Nicotine and Acetylcholine
Nicotine is able to get into the brain by traveling through the blood and penetrating a barrier called the blood-brain barrier. As NIDA for Teens explains, one of the ways that nicotine affects the brain is by mimicking neurotransmitters. Neurotransmitters are chemicals produced by nerve cells to generate or inhibit the activity of other nerve cells. Nerve cells (neurons) have special proteins called receptors that bind to neurotransmitters based on their shape. Nicotine is similar in shape to the neurotransmitter acetylcholine. As a result, nicotine can increase acetylcholine signaling throughout the brain.
Nicotine and Pleasure
Nicotine also can have effects on the parts of the brain that sense pleasure. When nicotine gets into the brain, it is able to stimulate the release of a neurotransmitter called dopamine. Dopamine activates some of the neurons in the part of the brain that register pleasure. As a result, nicotine triggers a chemical sensation of pleasure, which causes people to associate tobacco use with a feeling of pleasure.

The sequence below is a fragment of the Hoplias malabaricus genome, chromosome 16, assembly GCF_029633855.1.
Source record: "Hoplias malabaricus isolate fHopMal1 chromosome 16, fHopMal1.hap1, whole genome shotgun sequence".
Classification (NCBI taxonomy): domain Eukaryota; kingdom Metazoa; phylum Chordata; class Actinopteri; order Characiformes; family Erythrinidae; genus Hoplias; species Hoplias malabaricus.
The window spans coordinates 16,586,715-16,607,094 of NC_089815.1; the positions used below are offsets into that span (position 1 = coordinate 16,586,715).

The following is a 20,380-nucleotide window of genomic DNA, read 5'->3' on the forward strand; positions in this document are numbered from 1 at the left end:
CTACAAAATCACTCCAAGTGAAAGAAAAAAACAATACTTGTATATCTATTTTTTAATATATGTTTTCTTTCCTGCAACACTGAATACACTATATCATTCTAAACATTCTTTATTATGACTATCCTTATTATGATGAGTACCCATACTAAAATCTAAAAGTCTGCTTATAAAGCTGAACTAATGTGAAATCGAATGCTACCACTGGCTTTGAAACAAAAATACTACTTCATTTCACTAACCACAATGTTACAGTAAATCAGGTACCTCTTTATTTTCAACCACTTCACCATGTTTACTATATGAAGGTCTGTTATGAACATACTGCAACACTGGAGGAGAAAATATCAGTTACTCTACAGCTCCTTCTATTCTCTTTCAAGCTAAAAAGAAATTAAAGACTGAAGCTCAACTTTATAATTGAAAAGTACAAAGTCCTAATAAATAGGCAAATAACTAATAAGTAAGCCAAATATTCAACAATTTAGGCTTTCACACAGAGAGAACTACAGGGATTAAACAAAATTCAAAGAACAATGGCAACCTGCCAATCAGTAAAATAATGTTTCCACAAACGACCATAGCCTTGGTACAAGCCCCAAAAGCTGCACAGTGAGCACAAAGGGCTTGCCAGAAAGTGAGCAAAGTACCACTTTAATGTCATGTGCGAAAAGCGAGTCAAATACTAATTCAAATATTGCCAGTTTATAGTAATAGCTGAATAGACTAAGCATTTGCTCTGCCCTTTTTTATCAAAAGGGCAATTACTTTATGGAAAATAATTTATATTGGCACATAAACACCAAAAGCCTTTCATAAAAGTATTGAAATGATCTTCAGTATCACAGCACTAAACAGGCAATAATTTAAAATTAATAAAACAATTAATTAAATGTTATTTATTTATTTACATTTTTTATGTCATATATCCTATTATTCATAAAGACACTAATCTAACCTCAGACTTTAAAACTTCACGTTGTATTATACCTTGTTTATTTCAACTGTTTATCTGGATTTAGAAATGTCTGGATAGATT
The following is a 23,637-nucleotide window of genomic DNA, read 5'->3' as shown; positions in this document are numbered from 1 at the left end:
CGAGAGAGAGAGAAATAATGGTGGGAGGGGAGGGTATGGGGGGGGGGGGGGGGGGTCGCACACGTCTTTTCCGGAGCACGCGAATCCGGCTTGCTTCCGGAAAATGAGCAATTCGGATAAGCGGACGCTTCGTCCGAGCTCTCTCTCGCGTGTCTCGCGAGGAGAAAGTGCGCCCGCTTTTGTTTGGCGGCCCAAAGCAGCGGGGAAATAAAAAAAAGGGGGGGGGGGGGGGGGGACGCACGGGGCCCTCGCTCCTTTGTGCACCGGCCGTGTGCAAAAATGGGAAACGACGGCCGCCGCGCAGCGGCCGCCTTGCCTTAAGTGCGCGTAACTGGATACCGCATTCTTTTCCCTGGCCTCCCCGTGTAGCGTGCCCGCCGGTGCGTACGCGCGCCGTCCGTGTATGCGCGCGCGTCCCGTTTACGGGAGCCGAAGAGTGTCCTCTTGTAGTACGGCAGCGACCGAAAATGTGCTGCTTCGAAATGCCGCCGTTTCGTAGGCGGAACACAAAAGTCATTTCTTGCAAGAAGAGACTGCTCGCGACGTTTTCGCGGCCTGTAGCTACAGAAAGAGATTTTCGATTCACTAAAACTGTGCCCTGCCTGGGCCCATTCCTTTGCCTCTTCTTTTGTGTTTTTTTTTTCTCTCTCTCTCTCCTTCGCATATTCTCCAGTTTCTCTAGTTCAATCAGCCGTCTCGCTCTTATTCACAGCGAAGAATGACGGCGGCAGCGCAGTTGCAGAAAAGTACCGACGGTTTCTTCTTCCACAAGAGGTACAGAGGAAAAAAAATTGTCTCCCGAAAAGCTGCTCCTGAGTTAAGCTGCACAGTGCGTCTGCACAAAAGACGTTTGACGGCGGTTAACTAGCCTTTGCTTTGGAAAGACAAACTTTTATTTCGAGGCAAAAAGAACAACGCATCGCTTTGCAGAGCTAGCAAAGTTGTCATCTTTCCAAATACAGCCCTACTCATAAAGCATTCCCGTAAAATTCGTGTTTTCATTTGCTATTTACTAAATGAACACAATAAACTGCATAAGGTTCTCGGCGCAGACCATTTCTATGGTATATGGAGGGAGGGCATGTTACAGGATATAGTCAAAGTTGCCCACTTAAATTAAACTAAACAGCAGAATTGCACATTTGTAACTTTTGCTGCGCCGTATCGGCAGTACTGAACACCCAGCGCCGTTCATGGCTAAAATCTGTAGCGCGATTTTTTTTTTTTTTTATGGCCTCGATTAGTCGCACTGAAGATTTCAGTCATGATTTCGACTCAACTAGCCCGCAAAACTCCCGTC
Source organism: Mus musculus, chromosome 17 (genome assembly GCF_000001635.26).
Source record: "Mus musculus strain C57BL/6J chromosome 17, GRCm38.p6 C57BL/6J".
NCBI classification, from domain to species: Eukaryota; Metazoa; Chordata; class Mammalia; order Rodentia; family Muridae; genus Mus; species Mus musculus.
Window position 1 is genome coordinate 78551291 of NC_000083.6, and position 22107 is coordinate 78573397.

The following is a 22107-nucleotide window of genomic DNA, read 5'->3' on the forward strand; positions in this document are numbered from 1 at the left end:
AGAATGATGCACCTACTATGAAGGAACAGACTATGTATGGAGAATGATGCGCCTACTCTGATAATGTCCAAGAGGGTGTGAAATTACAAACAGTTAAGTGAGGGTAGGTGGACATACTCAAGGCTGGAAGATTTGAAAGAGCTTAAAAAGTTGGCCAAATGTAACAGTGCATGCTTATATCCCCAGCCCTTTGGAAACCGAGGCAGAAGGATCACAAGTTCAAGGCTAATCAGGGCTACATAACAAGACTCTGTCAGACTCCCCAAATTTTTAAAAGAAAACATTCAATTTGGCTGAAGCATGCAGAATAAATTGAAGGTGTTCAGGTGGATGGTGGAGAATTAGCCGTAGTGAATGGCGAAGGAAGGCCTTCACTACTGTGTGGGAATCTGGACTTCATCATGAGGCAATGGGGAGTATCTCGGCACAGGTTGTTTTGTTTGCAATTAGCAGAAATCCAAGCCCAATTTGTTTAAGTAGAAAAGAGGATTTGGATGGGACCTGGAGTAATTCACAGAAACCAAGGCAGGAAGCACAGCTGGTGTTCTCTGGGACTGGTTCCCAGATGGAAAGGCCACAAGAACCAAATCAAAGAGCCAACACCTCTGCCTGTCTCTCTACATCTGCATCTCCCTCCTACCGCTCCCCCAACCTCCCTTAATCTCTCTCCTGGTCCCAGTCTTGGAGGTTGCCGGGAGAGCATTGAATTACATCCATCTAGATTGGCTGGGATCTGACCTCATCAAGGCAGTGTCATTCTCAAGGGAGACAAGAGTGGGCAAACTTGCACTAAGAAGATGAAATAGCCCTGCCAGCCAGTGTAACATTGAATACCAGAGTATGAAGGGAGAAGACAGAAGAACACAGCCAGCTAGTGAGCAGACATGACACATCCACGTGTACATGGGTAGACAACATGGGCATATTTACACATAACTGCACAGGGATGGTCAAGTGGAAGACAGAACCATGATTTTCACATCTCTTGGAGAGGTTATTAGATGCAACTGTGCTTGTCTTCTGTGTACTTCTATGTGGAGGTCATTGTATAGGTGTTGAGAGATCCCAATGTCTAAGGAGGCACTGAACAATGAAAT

Nicotine and Addiction
As Stop Smoking Foundation explains, nicotine alters the chemistry in the brain. Over time, the brain attempts to compensate for the increased chemical signaling that nicotine causes. The neurons that respond to nicotine also reduce the number of receptors for acetylcholine that they have to help normalize their activity. This means that nicotine has less of an effect than it did previously, a phenomenon known as tolerance. If a person stops using tobacco, the affected neurons will not receive enough signaling, leading to withdrawal symptoms and cravings.